Not long ago nanotechnology was a fringe topic; now it’s a flourishing engineering field, and fairly mainstream. For example, while writing this article, I happened to receive an email advertisement for the “Second World Conference on Nanomedicine and Drug Delivery,” in Kerala, India. It wasn’t so long ago that nanomedicine seemed merely a flicker in the eyes of Robert Freitas and a few other visionaries!
But nano is not as small as the world goes. A nanometer is 10−9 meters – the scale of atoms and molecules. A water molecule is a bit less than one nanometer long, and a germ is around a thousand nanometers across. On the other hand, a proton has a diameter of a couple femtometers – where a femtometer, at 10−15 meters, makes a nanometer seem positively gargantuan. Now that the viability of nanotech is widely accepted (in spite of some ongoing heated debates about the details), it’s time to ask: what about femtotech? Picotech or other technologies at the scales between nano and femto seem relatively uninteresting, because we don’t know any basic constituents of matter that exist at those scales. But femtotech, based on engineering structures from subatomic particles, makes perfect conceptual sense, though it’s certainly difficult given current technology.
The nanotech field was arguably launched by Richard Feynman’s 1959 talk “There’s Plenty of Room at the Bottom.” As Feynman wrote there,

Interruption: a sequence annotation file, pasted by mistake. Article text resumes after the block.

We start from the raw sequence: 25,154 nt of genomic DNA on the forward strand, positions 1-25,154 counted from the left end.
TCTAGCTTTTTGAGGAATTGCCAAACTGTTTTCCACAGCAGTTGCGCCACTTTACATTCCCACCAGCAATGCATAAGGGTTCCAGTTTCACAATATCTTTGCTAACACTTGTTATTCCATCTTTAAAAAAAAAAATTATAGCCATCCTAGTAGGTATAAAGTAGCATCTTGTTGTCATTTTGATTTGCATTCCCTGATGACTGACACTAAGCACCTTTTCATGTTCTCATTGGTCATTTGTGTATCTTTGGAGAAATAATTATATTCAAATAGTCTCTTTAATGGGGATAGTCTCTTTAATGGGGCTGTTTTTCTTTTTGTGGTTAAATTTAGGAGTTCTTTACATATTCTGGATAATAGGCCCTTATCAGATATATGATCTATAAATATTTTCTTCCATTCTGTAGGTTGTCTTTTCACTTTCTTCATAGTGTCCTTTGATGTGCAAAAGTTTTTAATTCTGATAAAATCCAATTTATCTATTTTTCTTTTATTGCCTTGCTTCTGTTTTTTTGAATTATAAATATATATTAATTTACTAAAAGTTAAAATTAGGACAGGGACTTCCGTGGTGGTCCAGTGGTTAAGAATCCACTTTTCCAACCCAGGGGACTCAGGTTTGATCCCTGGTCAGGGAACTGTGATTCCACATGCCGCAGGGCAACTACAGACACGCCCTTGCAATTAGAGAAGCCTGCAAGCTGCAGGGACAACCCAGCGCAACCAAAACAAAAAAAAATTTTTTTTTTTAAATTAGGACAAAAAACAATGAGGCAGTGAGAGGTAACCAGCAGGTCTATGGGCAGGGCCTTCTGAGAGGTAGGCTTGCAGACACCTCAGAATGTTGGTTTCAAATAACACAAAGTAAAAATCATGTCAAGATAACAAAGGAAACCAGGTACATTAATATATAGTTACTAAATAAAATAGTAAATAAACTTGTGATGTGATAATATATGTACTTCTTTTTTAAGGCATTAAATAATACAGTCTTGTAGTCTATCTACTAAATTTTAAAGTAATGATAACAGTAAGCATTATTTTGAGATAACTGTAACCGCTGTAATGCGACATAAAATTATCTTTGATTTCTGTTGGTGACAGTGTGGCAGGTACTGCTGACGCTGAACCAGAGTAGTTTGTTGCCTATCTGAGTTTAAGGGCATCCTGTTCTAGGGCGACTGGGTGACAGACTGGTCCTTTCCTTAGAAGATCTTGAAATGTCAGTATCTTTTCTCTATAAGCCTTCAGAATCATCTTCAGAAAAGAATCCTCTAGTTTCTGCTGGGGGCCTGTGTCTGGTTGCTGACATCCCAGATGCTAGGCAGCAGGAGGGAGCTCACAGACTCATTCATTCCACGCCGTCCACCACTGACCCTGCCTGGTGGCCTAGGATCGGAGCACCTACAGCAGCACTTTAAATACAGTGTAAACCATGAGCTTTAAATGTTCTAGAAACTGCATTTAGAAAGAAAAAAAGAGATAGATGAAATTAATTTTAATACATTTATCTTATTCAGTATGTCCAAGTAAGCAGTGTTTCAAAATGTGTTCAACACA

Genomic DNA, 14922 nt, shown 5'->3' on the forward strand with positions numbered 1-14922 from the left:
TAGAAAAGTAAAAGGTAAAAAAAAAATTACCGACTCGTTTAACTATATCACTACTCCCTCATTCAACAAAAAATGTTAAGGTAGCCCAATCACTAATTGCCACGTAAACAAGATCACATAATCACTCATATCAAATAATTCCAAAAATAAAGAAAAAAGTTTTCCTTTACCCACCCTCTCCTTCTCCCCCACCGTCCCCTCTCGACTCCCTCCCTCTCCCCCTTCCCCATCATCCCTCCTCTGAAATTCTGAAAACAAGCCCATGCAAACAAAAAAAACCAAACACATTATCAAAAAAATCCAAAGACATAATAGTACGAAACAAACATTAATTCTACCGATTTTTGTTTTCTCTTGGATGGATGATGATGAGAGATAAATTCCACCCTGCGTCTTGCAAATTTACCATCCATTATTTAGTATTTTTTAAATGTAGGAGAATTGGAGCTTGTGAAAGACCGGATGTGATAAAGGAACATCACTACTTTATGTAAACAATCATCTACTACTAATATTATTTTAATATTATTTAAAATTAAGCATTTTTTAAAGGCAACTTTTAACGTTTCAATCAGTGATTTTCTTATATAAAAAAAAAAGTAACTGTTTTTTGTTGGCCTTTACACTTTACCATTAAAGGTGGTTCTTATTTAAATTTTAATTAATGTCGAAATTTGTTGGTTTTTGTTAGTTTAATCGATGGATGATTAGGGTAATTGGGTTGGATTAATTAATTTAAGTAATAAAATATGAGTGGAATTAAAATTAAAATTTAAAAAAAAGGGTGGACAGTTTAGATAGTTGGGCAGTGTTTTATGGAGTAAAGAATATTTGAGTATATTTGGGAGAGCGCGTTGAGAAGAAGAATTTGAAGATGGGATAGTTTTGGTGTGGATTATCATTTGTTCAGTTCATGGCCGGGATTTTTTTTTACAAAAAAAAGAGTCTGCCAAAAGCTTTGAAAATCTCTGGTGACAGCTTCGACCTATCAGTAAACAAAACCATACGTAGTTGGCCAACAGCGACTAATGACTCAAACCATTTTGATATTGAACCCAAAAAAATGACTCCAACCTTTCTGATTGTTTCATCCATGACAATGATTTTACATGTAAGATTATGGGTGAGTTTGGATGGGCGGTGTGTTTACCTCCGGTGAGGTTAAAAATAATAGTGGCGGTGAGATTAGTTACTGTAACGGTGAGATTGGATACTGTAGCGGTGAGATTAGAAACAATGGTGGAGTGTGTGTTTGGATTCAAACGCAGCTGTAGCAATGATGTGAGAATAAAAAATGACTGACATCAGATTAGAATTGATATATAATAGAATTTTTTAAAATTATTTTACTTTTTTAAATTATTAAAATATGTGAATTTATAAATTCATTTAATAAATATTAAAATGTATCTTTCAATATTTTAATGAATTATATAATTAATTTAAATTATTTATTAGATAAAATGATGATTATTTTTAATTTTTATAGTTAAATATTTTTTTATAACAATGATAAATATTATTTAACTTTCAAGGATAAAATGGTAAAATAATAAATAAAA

"It is a staggeringly small world that is below. In the year 2000, when they look back at this age, they will wonder why it was not until the year 1960 that anybody began seriously to move in this direction.
Why cannot we write the entire 24 volumes of the Encyclopedia Brittanica on the head of a pin?"
The next big step toward nanotech was Eric Drexler’s classic 1992 book Nanosystems, which laid out conceptual designs for a host of nanomachines, including nanocomputer switches, general-purpose molecular assemblers, and an amazing variety of other fun stuff. Drexler’s 1987 book Engines of Creation also played a large role, bringing the notion of nanotech to the masses. Contemporary nanotech mostly focuses on narrower nano-engineering than what Drexler envisioned, but arguably it’s building tools and understanding that will ultimately be useful for realizing Feynman’s and Drexler’s vision. For instance, a lot of work is now going into the manufacture and utilization of carbon nanotubes, which have a variety of applications, from the relatively mundane (e.g. super-strong fabrics and fibers) to potential roles as components of more transformative nanosystems like nanocomputers or molecular assemblers. And there are also a few labs such as Zyvex that are currently working directly in a Drexlerian direction.
But Feynman’s original vision, while it was focused on the nano-scale, wasn’t restricted to this level. There’s plenty of room at the bottom, as he said – and the nano-scale is not the bottom! Theres’s plenty more room down there to explore.
One might argue that, since practical nanotech is still at such an early stage, it’s not quite the time to be thinking about femtotech. But technology is advancing faster and faster each year, so it makes sense to think a bit further ahead than contemporary hands-on engineering efforts. My friend and colleague Hugo de Garis has been talking to me about femtotech for a while, and has touched on the topic in various lectures and interviews; he convinced me that the topic is worth looking at in spite of our current lack of knowledge regarding its practical realization. After all, when Feynman gave his “Plenty of Room at the Bottom” lecture, nanotech also appeared radically pie-in-the-sky. Hugo’s personal take on femtotech is presented in an essay he wrote recently, which is presented here as a companion piece to this article; the two articles are intended to be read together.